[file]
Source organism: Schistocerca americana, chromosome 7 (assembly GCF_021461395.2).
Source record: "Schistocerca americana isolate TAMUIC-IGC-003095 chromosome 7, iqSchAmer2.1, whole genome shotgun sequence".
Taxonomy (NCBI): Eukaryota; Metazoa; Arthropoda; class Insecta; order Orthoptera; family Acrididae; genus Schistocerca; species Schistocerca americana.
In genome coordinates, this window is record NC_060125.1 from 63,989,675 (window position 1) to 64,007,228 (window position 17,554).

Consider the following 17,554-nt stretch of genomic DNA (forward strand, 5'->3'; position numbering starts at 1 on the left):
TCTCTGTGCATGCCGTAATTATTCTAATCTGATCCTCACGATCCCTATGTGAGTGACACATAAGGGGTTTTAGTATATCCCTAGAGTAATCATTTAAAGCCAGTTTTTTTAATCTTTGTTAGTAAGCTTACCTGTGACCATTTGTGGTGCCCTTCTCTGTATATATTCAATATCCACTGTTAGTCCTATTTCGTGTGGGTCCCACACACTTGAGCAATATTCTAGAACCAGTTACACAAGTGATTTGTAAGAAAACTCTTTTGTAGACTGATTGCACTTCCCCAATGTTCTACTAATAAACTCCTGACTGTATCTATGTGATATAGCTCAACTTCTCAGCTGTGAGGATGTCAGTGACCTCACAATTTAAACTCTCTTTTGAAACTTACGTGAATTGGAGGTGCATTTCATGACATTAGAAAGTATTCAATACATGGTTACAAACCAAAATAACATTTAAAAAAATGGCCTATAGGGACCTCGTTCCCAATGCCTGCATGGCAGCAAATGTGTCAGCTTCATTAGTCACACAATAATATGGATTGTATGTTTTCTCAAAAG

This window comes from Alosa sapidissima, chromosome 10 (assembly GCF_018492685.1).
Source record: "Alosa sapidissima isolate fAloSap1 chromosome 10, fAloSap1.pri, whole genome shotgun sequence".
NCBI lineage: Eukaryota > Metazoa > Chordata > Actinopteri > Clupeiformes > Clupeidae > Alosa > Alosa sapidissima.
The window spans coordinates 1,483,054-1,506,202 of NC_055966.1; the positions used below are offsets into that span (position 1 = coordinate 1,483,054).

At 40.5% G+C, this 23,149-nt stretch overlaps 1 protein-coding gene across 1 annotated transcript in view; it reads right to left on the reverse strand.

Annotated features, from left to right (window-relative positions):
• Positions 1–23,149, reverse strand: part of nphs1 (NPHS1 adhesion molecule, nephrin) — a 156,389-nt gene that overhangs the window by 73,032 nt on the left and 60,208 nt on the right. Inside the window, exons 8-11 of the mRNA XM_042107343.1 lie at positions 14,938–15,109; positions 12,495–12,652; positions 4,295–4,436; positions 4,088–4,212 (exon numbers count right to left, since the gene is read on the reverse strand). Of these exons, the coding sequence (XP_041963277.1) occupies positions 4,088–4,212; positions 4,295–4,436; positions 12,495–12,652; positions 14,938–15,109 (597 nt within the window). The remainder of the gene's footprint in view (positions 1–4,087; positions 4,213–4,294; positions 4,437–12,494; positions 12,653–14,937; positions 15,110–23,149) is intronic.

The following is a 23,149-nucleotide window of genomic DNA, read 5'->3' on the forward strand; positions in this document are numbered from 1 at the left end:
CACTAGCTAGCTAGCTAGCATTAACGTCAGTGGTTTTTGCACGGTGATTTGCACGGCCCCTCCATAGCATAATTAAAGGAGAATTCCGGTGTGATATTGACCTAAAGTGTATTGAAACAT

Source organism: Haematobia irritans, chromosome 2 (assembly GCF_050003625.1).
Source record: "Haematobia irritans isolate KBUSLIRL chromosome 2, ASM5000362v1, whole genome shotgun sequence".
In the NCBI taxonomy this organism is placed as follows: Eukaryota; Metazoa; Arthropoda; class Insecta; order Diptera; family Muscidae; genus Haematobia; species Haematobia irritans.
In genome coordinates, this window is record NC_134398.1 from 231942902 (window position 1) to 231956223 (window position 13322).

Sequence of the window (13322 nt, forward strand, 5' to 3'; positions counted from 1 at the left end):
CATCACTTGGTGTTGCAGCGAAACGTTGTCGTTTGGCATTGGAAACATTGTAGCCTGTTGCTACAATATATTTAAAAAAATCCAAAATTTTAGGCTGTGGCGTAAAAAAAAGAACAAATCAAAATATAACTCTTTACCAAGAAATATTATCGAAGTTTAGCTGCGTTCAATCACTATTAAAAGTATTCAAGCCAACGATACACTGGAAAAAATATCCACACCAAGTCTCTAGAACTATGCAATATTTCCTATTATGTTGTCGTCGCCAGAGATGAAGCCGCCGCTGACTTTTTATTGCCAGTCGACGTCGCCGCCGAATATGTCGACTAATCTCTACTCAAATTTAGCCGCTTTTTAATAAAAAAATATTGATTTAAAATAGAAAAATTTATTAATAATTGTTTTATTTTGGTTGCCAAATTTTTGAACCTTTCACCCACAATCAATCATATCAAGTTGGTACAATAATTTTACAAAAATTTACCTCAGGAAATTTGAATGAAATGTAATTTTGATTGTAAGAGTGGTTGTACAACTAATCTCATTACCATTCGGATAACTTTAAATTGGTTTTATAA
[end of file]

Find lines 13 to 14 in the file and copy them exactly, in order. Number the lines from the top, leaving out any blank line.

• Positions 1–23,149, reverse strand: part of nphs1 (NPHS1 adhesion molecule, nephrin) — a 156,389-nt gene that overhangs the window by 73,032 nt on the left and 60,208 nt on the right. Inside the window, exons 8-11 of the mRNA XM_042107343.1 lie at positions 14,938–15,109; positions 12,495–12,652; positions 4,295–4,436; positions 4,088–4,212 (exon numbers count right to left, since the gene is read on the reverse strand). Of these exons, the coding sequence (XP_041963277.1) occupies positions 4,088–4,212; positions 4,295–4,436; positions 12,495–12,652; positions 14,938–15,109 (597 nt within the window). The remainder of the gene's footprint in view (positions 1–4,087; positions 4,213–4,294; positions 4,437–12,494; positions 12,653–14,937; positions 15,110–23,149) is intronic.

The following is a 23,149-nucleotide window of genomic DNA, read 5'->3' on the forward strand; positions in this document are numbered from 1 at the left end: